A Shrimp Creole for Our Times

Louisiana Creole cuisine is eclectic. Uniting the flavors and fare of West Africa, France, Spain, the Caribbean and the American South, it highlights the various cultures that resided in South Louisiana in the 18th century. And, as food often does, it transcended the otherwise-segregated society, bringing together heritages on a plate. Creole cuisine is often…

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It’s Time for a Better TV Room

With so much time spent at home, many of us are binge-watching TV in alarming amounts — and that’s unlikely to change anytime soon. To get the most out of your time in front of the TV, you need more than just a handful of streaming services: You need a comfortable room where you want…

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How to Pretend You’re in Cartagena Today

While your travel plans may be on hold, you can pretend you’re somewhere new for the night. Around the World at Home invites you to channel the spirit of a new place each week with recommendations on how to explore the culture, all from the comfort of your home. On a clear day, from the…

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Paring Back Your Beauty Routine? Try Water, With a Boost

Like many American wellness remedies, the drink is actually a repackaged ritual from another country — in this case, Italy. Known to some Italian natives as “canarino,” or canary, the drink is one of the country’s many “nonna’s remedies” that are used as a post-meal digestif, upset-stomach soother or cold killer, depending on who you…

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A Night in the Hospital, From Both Ends of the Stethoscope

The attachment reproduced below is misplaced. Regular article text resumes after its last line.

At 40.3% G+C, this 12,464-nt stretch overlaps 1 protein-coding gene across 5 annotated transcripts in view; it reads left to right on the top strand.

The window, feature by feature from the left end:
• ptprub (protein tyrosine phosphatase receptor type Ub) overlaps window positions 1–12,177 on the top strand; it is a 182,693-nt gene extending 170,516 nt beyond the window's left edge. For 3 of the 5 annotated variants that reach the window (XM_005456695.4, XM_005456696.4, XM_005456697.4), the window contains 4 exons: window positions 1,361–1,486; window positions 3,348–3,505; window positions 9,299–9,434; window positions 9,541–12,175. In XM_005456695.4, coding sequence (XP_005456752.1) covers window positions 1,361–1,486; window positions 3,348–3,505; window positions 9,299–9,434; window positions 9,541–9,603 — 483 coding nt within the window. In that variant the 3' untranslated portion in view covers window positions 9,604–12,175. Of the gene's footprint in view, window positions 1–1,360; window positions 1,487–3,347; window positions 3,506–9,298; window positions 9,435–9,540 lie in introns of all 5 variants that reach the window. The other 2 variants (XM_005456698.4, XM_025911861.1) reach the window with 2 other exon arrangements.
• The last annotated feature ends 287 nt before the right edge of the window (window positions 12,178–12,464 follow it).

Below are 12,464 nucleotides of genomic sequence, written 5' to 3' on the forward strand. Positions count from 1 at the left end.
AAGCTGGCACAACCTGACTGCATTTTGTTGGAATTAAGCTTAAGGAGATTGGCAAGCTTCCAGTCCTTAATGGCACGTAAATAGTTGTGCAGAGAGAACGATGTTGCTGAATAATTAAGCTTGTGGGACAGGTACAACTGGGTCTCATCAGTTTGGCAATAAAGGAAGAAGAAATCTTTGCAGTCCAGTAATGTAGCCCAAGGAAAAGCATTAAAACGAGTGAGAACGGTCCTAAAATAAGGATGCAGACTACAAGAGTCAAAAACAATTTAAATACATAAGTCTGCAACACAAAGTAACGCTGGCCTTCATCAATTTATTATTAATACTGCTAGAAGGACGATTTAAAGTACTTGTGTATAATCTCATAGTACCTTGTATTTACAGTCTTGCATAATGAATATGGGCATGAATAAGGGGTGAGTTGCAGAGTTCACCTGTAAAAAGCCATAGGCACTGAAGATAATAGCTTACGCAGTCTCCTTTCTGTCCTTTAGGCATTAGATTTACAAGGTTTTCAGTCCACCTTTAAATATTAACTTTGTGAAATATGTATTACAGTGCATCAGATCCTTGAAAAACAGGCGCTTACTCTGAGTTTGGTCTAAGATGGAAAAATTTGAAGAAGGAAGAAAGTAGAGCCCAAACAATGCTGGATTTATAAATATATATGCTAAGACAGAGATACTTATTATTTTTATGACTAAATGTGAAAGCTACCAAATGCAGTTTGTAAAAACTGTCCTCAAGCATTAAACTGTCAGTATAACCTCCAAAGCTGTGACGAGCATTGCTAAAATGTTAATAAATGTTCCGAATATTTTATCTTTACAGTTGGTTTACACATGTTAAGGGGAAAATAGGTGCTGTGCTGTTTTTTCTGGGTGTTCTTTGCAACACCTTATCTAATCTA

Just as the first coronavirus reports were emerging from China in late 2019, the medical world was observing the 20th anniversary of “To Err is Human,” the seminal report from the Institute of Medicine that opened our eyes to the extent of medical error. The news media jumped on the popular aviation metaphor, that the…

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How to Get More From Your Pandemic Bubble

Is your pandemic bubble a keeper? Among the many lessons learned in 2020, the power of a trusted friend group may be the most lasting. This summer, nearly half of Americans said they had formed a “pod” or social “bubble” — a select group of friends to help them cope with pandemic life. It took…

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Oral Contraceptives Tied to Lower Risk for Certain Cancers

Women who have used oral contraceptives may be at lower risk for ovarian and endometrial cancer. Oral contraceptives are known to be associated with a higher risk for breast cancer, but a new study in Cancer Research suggests the increased risk is small and of short duration. At the same time, researchers found that the…

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A Better Way to Take Blood Pressure?

Doctors usually take a blood pressure reading in only one arm, but a new study in Hypertension suggests they should be checking both. The difference between the two readings may be a marker of increased risk for cardiovascular disease — and death. Researchers combined data in 24 previous studies that measured bilateral blood pressure in…

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Gum disease-causing bacteria borrow growth molecules from neighbors to thrive

BUFFALO, N.Y. — The human body is filled with friendly bacteria. However, some of these microorganisms, such as Veillonella parvula, may be too nice. These peaceful bacteria engage in a one-sided relationship with pathogen Porphyromonas gingivalis, helping the germ multiply and cause gum disease, according to a new University at Buffalo-led study. The research sought…

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